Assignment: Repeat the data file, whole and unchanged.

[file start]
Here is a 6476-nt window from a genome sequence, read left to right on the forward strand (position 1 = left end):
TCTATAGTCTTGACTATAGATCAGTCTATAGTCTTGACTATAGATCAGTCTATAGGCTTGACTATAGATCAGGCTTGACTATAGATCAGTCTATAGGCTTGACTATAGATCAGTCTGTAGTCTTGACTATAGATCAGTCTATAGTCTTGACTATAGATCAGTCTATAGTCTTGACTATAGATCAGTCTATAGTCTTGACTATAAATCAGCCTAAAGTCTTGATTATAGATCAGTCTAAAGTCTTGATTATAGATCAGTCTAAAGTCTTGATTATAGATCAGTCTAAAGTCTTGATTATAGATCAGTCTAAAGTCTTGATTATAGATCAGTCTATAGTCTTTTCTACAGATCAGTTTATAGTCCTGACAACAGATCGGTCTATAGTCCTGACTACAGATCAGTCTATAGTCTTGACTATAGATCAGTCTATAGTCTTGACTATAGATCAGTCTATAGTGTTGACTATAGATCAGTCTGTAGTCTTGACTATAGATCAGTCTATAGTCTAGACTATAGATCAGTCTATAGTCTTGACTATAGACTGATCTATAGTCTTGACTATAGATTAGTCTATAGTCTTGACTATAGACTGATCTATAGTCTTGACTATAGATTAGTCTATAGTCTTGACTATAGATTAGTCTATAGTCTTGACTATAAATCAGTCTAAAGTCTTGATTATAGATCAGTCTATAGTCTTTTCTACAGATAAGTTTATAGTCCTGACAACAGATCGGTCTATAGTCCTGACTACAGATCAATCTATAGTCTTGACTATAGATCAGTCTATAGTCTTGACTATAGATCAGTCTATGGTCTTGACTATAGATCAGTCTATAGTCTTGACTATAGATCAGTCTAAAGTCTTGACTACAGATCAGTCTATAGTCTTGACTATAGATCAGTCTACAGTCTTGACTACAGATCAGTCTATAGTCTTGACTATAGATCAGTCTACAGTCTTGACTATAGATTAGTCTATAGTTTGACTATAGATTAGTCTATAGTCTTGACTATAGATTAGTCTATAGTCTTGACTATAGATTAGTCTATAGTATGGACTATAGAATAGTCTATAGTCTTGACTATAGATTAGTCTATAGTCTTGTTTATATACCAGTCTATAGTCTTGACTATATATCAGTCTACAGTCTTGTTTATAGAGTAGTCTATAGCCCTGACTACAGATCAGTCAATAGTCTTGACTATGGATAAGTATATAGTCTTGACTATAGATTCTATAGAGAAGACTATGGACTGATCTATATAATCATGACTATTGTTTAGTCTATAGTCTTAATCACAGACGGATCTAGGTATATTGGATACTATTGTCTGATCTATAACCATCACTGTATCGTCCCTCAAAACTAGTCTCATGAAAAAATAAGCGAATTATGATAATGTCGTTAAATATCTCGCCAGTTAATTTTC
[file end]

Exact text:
Here is a 6476-nt window from a genome sequence, read left to right on the forward strand (position 1 = left end):
TCTATAGTCTTGACTATAGATCAGTCTATAGTCTTGACTATAGATCAGTCTATAGGCTTGACTATAGATCAGGCTTGACTATAGATCAGTCTATAGGCTTGACTATAGATCAGTCTGTAGTCTTGACTATAGATCAGTCTATAGTCTTGACTATAGATCAGTCTATAGTCTTGACTATAGATCAGTCTATAGTCTTGACTATAAATCAGCCTAAAGTCTTGATTATAGATCAGTCTAAAGTCTTGATTATAGATCAGTCTAAAGTCTTGATTATAGATCAGTCTAAAGTCTTGATTATAGATCAGTCTAAAGTCTTGATTATAGATCAGTCTATAGTCTTTTCTACAGATCAGTTTATAGTCCTGACAACAGATCGGTCTATAGTCCTGACTACAGATCAGTCTATAGTCTTGACTATAGATCAGTCTATAGTCTTGACTATAGATCAGTCTATAGTGTTGACTATAGATCAGTCTGTAGTCTTGACTATAGATCAGTCTATAGTCTAGACTATAGATCAGTCTATAGTCTTGACTATAGACTGATCTATAGTCTTGACTATAGATTAGTCTATAGTCTTGACTATAGACTGATCTATAGTCTTGACTATAGATTAGTCTATAGTCTTGACTATAGATTAGTCTATAGTCTTGACTATAAATCAGTCTAAAGTCTTGATTATAGATCAGTCTATAGTCTTTTCTACAGATAAGTTTATAGTCCTGACAACAGATCGGTCTATAGTCCTGACTACAGATCAATCTATAGTCTTGACTATAGATCAGTCTATAGTCTTGACTATAGATCAGTCTATGGTCTTGACTATAGATCAGTCTATAGTCTTGACTATAGATCAGTCTAAAGTCTTGACTACAGATCAGTCTATAGTCTTGACTATAGATCAGTCTACAGTCTTGACTACAGATCAGTCTATAGTCTTGACTATAGATCAGTCTACAGTCTTGACTATAGATTAGTCTATAGTTTGACTATAGATTAGTCTATAGTCTTGACTATAGATTAGTCTATAGTCTTGACTATAGATTAGTCTATAGTATGGACTATAGAATAGTCTATAGTCTTGACTATAGATTAGTCTATAGTCTTGTTTATATACCAGTCTATAGTCTTGACTATATATCAGTCTACAGTCTTGTTTATAGAGTAGTCTATAGCCCTGACTACAGATCAGTCAATAGTCTTGACTATGGATAAGTATATAGTCTTGACTATAGATTCTATAGAGAAGACTATGGACTGATCTATATAATCATGACTATTGTTTAGTCTATAGTCTTAATCACAGACGGATCTAGGTATATTGGATACTATTGTCTGATCTATAACCATCACTGTATCGTCCCTCAAAACTAGTCTCATGAAAAAATAAGCGAATTATGATAATGTCGTTAAATATCTCGCCAGTTAATTTTC